Although various philosophers and self-help authors may suggest pausing and reflecting on our lives on a regular basis, some residents of Maquoketa and elsewhere are only able to do this at the end, such as when they start receiving palliative care.
And that’s OK – nothing like a deadline to start remembering and assessing everything you’ve been through. It might be too late to get your entire list of unfinished business done, but there are still opportunities to take care of some regrets or address some smaller items you had been putting off for too long.
The team at Above and Beyond Health Care and Hospice are familiar with clients who are interested in examining the good and the bad of their life so far and trying to find value in what they’ve accomplished.
While a precise decision or a definition of success really is up to the individual, our staff is definitely able to get involved in these conversations and encourage people to think of the good highlights from their life as a good starting place for self-exploration.
It’s easy enough, when you’re feeling bad or maybe even fearful about your current situation, to focus more on the negative. You could be in pain, thinking about your mortality and those you’re leaving behind, and focus more on the negative, the bad times, and what you could have done differently or what poor choices you’ve made.
But while it might take extra mental and emotional effort to examine the good things that have happened in your life, large and small, it could be an ultimately rewarding experience and help provide some needed peace – or at least fewer regrets.
Of course, this sounds easier than it might be in real life. You might have spent years trying to avoid some of these deep looks into yourself, your personal value, and your general goals in life. Or maybe you didn’t think you had time to think about these things if you were focusing on other important things like raising a family or working hard at a job.
But now, you can have the opportunity to dig a little deeper and look back. It could be a fun and useful exercise to help you feel good in your final days. Or begin to right some wrongs that you might feel bad about. This act can be done easily, with a phone call, a letter, an email or even by bringing people together.
It might require some tough conversations from you and from those you’re speaking to, especially if they touch on topics and feelings that haven’t changed, or even been addressed for years.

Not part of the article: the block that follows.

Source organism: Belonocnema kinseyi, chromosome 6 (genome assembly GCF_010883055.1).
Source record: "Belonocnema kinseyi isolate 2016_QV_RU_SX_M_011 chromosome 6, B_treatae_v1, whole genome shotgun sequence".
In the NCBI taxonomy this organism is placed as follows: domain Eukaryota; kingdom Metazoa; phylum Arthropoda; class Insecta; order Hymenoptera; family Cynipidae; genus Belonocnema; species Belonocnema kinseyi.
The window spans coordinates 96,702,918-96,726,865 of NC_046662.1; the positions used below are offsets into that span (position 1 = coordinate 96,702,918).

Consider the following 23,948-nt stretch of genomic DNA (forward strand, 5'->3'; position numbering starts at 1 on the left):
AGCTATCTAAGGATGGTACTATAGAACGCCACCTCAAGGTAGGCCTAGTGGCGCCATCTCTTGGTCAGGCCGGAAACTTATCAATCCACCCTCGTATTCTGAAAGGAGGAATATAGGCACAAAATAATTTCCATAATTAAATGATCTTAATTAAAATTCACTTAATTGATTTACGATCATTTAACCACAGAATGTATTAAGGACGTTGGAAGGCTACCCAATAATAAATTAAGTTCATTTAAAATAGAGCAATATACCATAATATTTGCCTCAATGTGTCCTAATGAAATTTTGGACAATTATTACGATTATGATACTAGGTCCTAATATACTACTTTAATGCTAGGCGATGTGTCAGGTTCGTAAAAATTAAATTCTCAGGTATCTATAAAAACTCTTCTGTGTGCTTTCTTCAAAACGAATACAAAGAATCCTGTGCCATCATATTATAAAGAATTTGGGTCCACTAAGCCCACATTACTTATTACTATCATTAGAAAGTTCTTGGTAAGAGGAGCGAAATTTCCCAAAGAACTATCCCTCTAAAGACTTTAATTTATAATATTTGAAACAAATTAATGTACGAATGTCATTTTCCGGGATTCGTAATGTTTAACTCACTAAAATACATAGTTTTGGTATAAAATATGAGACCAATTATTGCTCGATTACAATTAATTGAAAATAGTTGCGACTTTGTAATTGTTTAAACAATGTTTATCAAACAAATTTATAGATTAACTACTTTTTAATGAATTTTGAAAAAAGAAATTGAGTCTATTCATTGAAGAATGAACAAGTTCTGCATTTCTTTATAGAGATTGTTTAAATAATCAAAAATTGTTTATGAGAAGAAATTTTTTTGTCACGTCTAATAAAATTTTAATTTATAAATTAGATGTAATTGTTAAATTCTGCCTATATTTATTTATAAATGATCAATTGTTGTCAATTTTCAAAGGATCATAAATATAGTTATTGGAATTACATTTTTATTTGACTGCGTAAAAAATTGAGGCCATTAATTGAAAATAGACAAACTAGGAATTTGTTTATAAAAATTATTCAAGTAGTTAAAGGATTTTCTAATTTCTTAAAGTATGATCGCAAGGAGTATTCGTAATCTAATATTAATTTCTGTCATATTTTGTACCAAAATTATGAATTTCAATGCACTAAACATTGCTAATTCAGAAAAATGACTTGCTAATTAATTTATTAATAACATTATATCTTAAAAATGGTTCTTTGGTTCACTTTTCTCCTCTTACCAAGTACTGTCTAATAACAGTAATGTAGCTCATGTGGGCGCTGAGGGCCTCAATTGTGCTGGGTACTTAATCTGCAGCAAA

Perhaps there are old disputes from decades before or even pain from childhood, with different people creating grudges and holding different opinions. The original incident or incidents may even be forgotten or more knowledge may have been learned.
Even if all parties are generally comfortable with the status quo, someone taking the initiative to have these discussions and offer forgiveness and love – regardless of original fault or offense – can go a long way in everyone’s healing.
Related to looking for ways to unburden old grievances is the value of getting rid of stuff. Yes, your family may have the task of going through your stuff when you’re gone. To anyone who has done this for a parent, grandparent, or other loved one, this process can be physically and emotionally difficult.
While there might be some items that are financially valuable and others that have sentimental value attached, they won’t know what else to do with some of your other items.
Certainly, your will can list some specific plans for your property, including who gets certain items and how to dispose of the rest.
But what if you can do some of these things ahead of time, while you’re still around to make some of these decisions? This will reduce possible conflict or uncertainty in your family. It can let them focus on their grieving and dealing with their loss.
Getting rid of some possessions now can be good for your mental health as well. This can be done anytime, but the first week of August is a time that many people encourage this way of thinking.
Simplify Your Life Week encourages people to look for ways to downsize, refocus and generally declutter. It’s an opportunity to get rid of items in your life that can cause general stress. Some people who focus on helping people be better organized suggest getting started by getting rid of things that no longer bring you joy.
In the context of trying to help yourself find value in your final days, you can figure out what you’re happy to part with, and either mark items for certain people now, or bring everyone together to “claim” certain items – where you can set the rules. This can avoid hurt feelings or conflict later.
This may not heal everyone’s past pain, but it can be a good way of sharing that you’re eager to make things right.